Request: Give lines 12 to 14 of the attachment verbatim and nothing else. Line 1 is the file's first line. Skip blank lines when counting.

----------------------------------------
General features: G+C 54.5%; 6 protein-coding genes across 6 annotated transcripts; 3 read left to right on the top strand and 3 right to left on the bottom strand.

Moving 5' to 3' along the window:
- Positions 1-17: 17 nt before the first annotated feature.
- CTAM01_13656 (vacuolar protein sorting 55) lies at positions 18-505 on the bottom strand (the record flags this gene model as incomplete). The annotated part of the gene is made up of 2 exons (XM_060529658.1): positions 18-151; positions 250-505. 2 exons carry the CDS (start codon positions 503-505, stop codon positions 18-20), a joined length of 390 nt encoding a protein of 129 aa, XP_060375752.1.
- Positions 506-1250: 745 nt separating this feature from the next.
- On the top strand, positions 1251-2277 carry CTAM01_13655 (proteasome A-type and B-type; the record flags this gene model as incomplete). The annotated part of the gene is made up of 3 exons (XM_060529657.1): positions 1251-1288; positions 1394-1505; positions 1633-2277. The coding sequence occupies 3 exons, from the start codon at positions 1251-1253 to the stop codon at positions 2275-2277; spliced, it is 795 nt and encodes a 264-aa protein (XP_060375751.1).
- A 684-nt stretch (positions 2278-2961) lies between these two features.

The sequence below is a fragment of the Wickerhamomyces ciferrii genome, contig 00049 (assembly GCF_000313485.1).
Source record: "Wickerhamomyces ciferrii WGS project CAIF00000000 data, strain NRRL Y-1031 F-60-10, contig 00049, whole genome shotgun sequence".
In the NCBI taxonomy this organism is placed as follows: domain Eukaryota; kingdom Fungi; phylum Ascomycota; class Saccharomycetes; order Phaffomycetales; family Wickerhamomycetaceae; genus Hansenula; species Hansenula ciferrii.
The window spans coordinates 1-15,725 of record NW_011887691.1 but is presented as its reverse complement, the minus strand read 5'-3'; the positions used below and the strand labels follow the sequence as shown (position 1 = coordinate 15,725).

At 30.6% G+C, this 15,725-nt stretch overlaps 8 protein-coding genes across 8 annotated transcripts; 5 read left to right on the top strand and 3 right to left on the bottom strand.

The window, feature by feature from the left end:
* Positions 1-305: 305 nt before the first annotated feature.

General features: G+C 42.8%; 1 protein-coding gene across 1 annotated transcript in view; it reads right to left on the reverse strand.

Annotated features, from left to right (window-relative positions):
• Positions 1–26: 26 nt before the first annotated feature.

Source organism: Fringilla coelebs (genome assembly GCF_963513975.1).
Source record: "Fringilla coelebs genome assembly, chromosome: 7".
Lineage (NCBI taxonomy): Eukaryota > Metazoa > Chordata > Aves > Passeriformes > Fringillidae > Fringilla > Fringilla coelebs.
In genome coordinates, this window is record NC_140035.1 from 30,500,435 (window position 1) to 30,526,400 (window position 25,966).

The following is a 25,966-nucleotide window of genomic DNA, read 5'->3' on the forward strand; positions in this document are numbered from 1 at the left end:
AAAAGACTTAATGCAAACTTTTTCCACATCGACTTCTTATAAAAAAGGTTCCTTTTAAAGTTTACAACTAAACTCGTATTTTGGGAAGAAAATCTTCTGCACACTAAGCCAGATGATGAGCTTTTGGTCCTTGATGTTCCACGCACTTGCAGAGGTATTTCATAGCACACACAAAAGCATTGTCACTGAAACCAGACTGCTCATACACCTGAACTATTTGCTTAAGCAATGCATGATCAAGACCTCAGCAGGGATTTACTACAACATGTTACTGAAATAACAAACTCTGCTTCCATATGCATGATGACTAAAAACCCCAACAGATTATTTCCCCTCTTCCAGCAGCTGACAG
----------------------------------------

At 30.6% G+C, this 15,725-nt stretch overlaps 8 protein-coding genes across 8 annotated transcripts; 5 read left to right on the top strand and 3 right to left on the bottom strand.

The window, feature by feature from the left end:
* Positions 1-305: 305 nt before the first annotated feature.